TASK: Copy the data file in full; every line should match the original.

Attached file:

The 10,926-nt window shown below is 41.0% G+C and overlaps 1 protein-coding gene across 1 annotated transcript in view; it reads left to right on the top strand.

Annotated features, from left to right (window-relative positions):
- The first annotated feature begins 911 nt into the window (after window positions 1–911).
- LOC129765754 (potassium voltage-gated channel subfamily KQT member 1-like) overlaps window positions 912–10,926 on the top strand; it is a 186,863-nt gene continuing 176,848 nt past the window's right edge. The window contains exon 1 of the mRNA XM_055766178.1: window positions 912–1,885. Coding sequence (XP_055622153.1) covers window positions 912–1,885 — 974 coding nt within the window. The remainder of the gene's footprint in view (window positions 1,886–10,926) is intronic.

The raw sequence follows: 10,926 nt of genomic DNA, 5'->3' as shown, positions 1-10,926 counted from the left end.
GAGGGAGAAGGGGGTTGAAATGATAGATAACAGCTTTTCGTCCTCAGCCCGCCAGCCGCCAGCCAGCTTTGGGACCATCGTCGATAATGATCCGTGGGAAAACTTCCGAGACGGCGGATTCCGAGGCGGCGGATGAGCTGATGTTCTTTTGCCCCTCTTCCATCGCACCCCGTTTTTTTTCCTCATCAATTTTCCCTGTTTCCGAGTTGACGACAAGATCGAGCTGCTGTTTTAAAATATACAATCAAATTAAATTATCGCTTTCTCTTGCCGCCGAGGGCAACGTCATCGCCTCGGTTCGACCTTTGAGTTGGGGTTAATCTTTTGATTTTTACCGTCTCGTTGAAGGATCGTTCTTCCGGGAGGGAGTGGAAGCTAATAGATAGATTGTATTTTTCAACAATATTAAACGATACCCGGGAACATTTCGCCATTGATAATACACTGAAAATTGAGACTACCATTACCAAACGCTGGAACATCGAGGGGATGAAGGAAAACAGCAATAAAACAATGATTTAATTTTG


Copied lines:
The 10,926-nt window shown below is 41.0% G+C and overlaps 1 protein-coding gene across 1 annotated transcript in view; it reads left to right on the top strand.

Annotated features, from left to right (window-relative positions):
- The first annotated feature begins 911 nt into the window (after window positions 1–911).
- LOC129765754 (potassium voltage-gated channel subfamily KQT member 1-like) overlaps window positions 912–10,926 on the top strand; it is a 186,863-nt gene continuing 176,848 nt past the window's right edge. The window contains exon 1 of the mRNA XM_055766178.1: window positions 912–1,885. Coding sequence (XP_055622153.1) covers window positions 912–1,885 — 974 coding nt within the window. The remainder of the gene's footprint in view (window positions 1,886–10,926) is intronic.

The raw sequence follows: 10,926 nt of genomic DNA, 5'->3' as shown, positions 1-10,926 counted from the left end.
GAGGGAGAAGGGGGTTGAAATGATAGATAACAGCTTTTCGTCCTCAGCCCGCCAGCCGCCAGCCAGCTTTGGGACCATCGTCGATAATGATCCGTGGGAAAACTTCCGAGACGGCGGATTCCGAGGCGGCGGATGAGCTGATGTTCTTTTGCCCCTCTTCCATCGCACCCCGTTTTTTTTCCTCATCAATTTTCCCTGTTTCCGAGTTGACGACAAGATCGAGCTGCTGTTTTAAAATATACAATCAAATTAAATTATCGCTTTCTCTTGCCGCCGAGGGCAACGTCATCGCCTCGGTTCGACCTTTGAGTTGGGGTTAATCTTTTGATTTTTACCGTCTCGTTGAAGGATCGTTCTTCCGGGAGGGAGTGGAAGCTAATAGATAGATTGTATTTTTCAACAATATTAAACGATACCCGGGAACATTTCGCCATTGATAATACACTGAAAATTGAGACTACCATTACCAAACGCTGGAACATCGAGGGGATGAAGGAAAACAGCAATAAAACAATGATTTAATTTTG